In my experience, rural inhabitants travel to different regions less than urban residents. I understand this is anecdotal but the people I knew in Montana rarely traveled and if they did it was to Las Vegas, Arizona, or Alaska. When I was in the U.P. people seemed to go to Wisconsin and Florida. While in Toledo people went all over the US. In Milwaukee it seems to be all over the US (for vacation and to visit relatives) and quite often overseas. Almost half my daughter's hockey team will be out of the country for Thanksgiving, including us.
I think traveling to distant locations is correlated with educational attainment and income, with the exception of migrants who would tend to visit their place of origin. Metropolitan areas in general have a more educated and affluent population than rural areas (although there are exceptions like Vermont and resort areas of Colorado), and also more transplants from faraway places.

Many people whom I know here in the very diverse and mobile northern Atlanta suburbs visit different regions regularly - the national parks and Las Vegas out west are popular, as are Orlando and the Smoky Mountains in this part of the country. Others tend to visit their hometowns in any number of domestic and foreign locations.
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Old 11-03-2018, 12:48 PM
 
1,504 posts, read 521,183 times
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Quote:
Originally Posted by Mutiny77 View Post
You seem to fail to consider the fact that mant residents of CO, CA, TX, FL, etc. are originally from other parts of the country. It would be next to impossible to determine how many natives of those states have not visited other regions of the country. Overall I think your premise doesn't seem to hold much water anyway and although those folks may not visit other regions of the country frequently, I think many have done so at least once or twice in their lifetimes.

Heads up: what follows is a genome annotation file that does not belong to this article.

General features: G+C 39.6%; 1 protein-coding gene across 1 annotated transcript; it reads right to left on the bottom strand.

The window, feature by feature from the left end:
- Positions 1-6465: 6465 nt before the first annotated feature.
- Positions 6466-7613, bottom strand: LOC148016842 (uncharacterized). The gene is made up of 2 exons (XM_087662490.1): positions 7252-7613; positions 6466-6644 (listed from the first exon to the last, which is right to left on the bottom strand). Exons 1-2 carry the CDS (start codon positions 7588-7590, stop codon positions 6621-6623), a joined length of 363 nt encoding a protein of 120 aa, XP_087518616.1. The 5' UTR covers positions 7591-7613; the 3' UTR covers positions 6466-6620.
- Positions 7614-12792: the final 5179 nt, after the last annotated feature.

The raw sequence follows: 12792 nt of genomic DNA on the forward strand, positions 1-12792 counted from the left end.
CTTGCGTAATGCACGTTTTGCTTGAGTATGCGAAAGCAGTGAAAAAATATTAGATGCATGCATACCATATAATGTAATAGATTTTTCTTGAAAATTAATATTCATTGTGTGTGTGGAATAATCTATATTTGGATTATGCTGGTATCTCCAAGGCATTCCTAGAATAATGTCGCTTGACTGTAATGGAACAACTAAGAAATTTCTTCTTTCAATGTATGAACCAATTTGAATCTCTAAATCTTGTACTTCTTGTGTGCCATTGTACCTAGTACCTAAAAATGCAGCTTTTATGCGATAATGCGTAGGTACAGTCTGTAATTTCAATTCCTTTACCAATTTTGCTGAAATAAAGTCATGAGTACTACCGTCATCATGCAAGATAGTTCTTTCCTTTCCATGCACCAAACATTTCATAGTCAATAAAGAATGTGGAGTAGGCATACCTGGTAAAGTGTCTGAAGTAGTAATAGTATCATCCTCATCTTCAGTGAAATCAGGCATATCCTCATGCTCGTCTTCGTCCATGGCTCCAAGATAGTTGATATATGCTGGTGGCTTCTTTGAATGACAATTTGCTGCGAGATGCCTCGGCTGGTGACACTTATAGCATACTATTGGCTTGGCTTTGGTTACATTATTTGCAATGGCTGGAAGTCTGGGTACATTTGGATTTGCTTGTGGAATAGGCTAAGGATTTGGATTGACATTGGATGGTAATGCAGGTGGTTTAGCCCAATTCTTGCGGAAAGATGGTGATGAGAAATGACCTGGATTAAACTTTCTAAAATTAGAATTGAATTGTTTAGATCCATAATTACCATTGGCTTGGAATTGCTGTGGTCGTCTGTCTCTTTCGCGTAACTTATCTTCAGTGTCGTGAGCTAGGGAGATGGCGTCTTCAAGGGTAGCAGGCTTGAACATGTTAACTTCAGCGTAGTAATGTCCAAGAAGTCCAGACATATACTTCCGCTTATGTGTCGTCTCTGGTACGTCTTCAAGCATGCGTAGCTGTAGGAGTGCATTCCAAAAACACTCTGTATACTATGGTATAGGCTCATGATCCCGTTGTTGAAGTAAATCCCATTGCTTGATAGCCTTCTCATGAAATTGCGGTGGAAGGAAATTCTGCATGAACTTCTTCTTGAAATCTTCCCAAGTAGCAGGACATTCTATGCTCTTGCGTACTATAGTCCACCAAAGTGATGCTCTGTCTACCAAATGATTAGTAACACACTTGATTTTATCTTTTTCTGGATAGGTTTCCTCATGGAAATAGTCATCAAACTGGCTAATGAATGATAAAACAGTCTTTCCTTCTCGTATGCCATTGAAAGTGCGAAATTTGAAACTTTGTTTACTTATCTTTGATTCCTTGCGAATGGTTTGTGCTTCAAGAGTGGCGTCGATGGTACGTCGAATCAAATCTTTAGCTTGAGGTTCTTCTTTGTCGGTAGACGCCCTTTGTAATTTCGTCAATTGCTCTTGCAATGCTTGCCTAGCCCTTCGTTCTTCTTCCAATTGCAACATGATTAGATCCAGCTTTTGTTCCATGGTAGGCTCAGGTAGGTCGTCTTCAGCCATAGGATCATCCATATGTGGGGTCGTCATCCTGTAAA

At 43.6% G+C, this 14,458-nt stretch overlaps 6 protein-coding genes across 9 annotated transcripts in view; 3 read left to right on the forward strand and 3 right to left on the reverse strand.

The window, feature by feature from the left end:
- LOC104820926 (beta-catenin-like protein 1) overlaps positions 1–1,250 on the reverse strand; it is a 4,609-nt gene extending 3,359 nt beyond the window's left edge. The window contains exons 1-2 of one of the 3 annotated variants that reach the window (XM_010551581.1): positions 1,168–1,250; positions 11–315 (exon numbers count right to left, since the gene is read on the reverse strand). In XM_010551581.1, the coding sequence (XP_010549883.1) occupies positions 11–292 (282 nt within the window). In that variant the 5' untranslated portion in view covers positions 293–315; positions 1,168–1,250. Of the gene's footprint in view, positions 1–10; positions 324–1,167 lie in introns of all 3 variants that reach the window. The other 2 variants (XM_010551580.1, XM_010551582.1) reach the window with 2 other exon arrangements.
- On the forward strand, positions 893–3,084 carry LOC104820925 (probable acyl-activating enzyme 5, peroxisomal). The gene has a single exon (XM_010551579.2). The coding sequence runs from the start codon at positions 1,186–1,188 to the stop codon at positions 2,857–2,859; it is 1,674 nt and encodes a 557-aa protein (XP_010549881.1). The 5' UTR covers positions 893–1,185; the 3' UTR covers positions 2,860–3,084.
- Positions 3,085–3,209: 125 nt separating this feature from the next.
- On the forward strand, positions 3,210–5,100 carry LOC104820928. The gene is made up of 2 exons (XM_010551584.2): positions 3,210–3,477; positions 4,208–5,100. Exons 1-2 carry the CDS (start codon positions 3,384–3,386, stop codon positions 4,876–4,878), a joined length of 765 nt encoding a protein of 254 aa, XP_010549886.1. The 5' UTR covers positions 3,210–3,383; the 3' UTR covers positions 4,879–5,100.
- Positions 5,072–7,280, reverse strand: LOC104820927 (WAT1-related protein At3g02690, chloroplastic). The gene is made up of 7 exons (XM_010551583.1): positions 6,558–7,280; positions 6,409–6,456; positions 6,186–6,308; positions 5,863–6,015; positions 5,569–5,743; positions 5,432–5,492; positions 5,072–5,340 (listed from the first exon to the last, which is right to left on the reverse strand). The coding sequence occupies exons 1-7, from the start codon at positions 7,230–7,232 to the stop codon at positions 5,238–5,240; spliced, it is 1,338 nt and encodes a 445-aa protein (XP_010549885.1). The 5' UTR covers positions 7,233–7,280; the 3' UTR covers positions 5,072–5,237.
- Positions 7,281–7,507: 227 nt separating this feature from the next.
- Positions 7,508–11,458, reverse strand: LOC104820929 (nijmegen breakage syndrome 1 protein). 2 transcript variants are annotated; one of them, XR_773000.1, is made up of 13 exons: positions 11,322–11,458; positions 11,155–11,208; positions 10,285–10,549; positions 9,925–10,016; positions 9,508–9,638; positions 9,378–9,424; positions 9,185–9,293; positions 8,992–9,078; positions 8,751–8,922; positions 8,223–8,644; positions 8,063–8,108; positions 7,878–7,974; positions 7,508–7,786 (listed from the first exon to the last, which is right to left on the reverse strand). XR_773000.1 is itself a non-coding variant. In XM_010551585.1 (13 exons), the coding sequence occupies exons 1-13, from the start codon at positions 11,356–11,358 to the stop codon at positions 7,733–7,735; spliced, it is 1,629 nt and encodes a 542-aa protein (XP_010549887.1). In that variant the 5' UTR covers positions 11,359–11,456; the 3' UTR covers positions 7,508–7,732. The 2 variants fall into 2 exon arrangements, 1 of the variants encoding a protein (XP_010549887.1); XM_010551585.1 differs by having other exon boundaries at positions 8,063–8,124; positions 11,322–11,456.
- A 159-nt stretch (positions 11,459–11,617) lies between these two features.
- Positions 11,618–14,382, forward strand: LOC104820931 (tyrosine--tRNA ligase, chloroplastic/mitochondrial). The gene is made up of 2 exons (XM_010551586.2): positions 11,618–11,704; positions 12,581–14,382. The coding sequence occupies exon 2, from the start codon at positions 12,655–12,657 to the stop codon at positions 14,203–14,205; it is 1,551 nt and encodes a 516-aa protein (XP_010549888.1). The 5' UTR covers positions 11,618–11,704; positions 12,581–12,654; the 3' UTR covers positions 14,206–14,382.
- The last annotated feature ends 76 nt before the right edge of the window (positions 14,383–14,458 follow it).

Well, over here in California I've met people who have never been outside California, not even to Nevada or Arizona or Oregon or Baja California, not once in their lifetime. I've met other people who have been to Asia but never been to other U.S. states. I've met people who've been to other U.S. states but none of them are East of the Rockies.

I guess here in California, yes, alot of people are transplants. But you see, alot of the transplants are foreign transplants, meaning that they go abroad when the visit family, and may not have family in other U.S. states at all. Because California has hat a net negative domestic migration (more Californians move to other states than people from other states moving to California), so the population growth in California is mostly fueled by births and immigration from foreign countries.
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Old 11-03-2018, 01:40 PM
 
Location: Atlanta metro (Cobb County)
1,558 posts, read 743,256 times
Reputation: 1668
Quote:
Originally Posted by MrJester View Post
Well, over here in California I've met people who have never been outside California, not even to Nevada or Arizona or Oregon or Baja California, not once in their lifetime. I've met other people who have been to Asia but never been to other U.S. states. I've met people who've been to other U.S. states but none of them are East of the Rockies.

I guess here in California, yes, alot of people are transplants. But you see, alot of the transplants are foreign transplants, meaning that they go abroad when the visit family, and may not have family in other U.S. states at all. Because California has hat a net negative domestic migration (more Californians move to other states than people from other states moving to California), so the population growth in California is mostly fueled by births and immigration from foreign countries.
Some immigrant population groups that are well established in California are starting to form a critical mass in a variety of other states in recent years. As this occurs, less "assimilated" foreign transplants in California should become more inclined to venture elsewhere in the US. Stepping outside of one's comfort zone can be challenging, for Americans and immigrants alike. Also with California's high cost of living, some residents don't have the time and money to prioritize non-essential travel.
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Old 11-03-2018, 02:32 PM
 
751 posts, read 1,058,504 times
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I've lived in 5 different states. I don't think I ever met anyone who has NEVER been to another state.